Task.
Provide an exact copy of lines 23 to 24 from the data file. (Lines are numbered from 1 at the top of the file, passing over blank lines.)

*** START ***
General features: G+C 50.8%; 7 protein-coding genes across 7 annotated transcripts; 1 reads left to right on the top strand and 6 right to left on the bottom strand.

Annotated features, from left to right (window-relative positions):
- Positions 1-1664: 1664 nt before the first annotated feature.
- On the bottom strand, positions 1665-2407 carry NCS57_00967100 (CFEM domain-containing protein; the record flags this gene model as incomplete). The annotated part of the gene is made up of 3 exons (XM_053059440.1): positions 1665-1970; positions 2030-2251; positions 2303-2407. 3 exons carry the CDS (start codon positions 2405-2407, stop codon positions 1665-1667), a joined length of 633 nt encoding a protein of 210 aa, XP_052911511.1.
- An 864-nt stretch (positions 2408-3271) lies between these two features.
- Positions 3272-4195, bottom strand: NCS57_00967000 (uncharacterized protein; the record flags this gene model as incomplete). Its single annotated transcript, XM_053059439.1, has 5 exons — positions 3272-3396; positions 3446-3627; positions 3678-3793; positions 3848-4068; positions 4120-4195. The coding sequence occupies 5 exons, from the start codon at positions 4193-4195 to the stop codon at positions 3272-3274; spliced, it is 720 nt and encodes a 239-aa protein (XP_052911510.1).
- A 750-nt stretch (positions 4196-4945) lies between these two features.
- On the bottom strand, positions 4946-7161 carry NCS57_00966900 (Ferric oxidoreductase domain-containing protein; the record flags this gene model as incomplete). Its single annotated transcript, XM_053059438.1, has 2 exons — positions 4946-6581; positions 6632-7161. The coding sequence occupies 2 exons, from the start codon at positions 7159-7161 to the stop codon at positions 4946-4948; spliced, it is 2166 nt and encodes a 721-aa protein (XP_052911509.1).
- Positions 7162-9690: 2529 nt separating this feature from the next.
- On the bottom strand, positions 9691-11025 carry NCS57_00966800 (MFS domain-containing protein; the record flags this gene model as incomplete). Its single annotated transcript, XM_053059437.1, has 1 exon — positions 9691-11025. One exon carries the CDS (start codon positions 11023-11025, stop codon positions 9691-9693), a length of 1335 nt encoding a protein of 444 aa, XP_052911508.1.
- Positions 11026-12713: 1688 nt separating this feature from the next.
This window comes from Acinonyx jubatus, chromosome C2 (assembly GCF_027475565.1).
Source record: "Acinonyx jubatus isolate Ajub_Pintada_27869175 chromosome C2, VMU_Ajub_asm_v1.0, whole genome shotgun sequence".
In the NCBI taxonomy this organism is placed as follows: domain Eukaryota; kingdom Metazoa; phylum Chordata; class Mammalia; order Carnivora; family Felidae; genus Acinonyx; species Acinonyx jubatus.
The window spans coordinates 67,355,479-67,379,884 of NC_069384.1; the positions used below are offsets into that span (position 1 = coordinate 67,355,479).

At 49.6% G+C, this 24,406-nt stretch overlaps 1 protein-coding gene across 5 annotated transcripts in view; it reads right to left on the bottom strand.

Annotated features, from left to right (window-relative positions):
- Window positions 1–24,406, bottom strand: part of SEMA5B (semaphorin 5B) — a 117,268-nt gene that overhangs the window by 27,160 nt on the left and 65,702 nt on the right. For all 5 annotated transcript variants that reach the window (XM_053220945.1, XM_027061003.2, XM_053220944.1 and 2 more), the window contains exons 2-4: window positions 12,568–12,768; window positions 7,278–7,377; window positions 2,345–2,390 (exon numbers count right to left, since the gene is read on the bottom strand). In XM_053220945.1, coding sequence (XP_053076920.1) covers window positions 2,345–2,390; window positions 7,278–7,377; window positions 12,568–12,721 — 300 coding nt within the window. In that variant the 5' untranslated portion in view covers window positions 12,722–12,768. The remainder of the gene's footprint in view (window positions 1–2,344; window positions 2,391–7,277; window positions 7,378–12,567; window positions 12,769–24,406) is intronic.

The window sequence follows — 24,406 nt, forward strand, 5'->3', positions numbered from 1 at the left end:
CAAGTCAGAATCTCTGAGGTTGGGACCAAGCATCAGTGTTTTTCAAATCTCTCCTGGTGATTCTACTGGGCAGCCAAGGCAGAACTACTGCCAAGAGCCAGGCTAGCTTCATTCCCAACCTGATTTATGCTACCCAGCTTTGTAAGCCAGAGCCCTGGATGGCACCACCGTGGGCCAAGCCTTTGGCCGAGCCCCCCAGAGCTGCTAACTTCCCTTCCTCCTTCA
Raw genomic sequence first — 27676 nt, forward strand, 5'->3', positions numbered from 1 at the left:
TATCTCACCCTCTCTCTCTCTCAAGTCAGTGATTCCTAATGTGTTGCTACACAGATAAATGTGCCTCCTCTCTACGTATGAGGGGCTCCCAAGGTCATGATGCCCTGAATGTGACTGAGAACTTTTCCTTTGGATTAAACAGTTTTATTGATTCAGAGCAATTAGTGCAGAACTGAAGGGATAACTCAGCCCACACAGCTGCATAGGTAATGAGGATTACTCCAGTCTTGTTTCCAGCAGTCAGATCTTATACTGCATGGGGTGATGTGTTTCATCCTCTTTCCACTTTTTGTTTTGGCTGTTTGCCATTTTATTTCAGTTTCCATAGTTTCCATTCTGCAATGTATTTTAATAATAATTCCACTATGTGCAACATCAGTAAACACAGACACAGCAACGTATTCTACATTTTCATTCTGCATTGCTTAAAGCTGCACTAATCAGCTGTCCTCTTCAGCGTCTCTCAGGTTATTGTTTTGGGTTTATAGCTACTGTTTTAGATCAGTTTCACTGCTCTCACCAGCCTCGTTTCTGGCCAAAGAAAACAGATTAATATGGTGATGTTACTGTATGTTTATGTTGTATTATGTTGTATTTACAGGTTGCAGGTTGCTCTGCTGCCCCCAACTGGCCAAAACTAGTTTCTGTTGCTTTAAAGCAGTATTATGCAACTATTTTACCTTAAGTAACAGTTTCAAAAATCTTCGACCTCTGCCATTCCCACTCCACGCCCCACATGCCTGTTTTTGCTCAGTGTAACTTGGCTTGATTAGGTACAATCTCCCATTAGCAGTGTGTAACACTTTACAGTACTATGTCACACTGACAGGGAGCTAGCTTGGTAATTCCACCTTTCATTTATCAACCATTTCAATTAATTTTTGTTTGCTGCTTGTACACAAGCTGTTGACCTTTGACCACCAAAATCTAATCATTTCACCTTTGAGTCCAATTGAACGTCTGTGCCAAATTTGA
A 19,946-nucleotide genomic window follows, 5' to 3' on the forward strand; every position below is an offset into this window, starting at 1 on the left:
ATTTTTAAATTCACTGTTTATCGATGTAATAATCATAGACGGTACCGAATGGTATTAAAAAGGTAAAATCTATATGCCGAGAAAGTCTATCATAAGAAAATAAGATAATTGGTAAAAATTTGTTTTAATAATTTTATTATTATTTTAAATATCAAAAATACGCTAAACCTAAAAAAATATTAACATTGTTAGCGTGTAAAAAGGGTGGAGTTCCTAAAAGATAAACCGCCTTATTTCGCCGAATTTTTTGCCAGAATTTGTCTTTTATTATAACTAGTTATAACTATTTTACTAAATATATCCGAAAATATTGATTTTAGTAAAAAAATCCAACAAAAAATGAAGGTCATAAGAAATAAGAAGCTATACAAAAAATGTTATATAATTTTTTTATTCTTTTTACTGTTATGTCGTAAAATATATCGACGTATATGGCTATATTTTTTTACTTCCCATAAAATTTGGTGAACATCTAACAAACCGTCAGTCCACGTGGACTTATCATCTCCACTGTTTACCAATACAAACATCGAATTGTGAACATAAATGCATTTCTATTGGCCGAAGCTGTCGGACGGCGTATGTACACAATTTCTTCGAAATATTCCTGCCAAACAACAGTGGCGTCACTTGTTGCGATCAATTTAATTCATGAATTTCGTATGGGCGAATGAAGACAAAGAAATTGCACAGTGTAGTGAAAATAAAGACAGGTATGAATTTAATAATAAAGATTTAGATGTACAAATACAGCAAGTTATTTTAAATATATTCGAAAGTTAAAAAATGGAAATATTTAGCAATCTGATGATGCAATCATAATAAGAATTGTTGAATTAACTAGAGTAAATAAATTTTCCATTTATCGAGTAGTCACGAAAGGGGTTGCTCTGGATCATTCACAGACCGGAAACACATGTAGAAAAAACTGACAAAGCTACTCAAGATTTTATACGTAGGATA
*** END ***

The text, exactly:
A 19,946-nucleotide genomic window follows, 5' to 3' on the forward strand; every position below is an offset into this window, starting at 1 on the left:
ATTTTTAAATTCACTGTTTATCGATGTAATAATCATAGACGGTACCGAATGGTATTAAAAAGGTAAAATCTATATGCCGAGAAAGTCTATCATAAGAAAATAAGATAATTGGTAAAAATTTGTTTTAATAATTTTATTATTATTTTAAATATCAAAAATACGCTAAACCTAAAAAAATATTAACATTGTTAGCGTGTAAAAAGGGTGGAGTTCCTAAAAGATAAACCGCCTTATTTCGCCGAATTTTTTGCCAGAATTTGTCTTTTATTATAACTAGTTATAACTATTTTACTAAATATATCCGAAAATATTGATTTTAGTAAAAAAATCCAACAAAAAATGAAGGTCATAAGAAATAAGAAGCTATACAAAAAATGTTATATAATTTTTTTATTCTTTTTACTGTTATGTCGTAAAATATATCGACGTATATGGCTATATTTTTTTACTTCCCATAAAATTTGGTGAACATCTAACAAACCGTCAGTCCACGTGGACTTATCATCTCCACTGTTTACCAATACAAACATCGAATTGTGAACATAAATGCATTTCTATTGGCCGAAGCTGTCGGACGGCGTATGTACACAATTTCTTCGAAATATTCCTGCCAAACAACAGTGGCGTCACTTGTTGCGATCAATTTAATTCATGAATTTCGTATGGGCGAATGAAGACAAAGAAATTGCACAGTGTAGTGAAAATAAAGACAGGTATGAATTTAATAATAAAGATTTAGATGTACAAATACAGCAAGTTATTTTAAATATATTCGAAAGTTAAAAAATGGAAATATTTAGCAATCTGATGATGCAATCATAATAAGAATTGTTGAATTAACTAGAGTAAATAAATTTTCCATTTATCGAGTAGTCACGAAAGGGGTTGCTCTGGATCATTCACAGACCGGAAACACATGTAGAAAAAACTGACAAAGCTACTCAAGATTTTATACGTAGGATA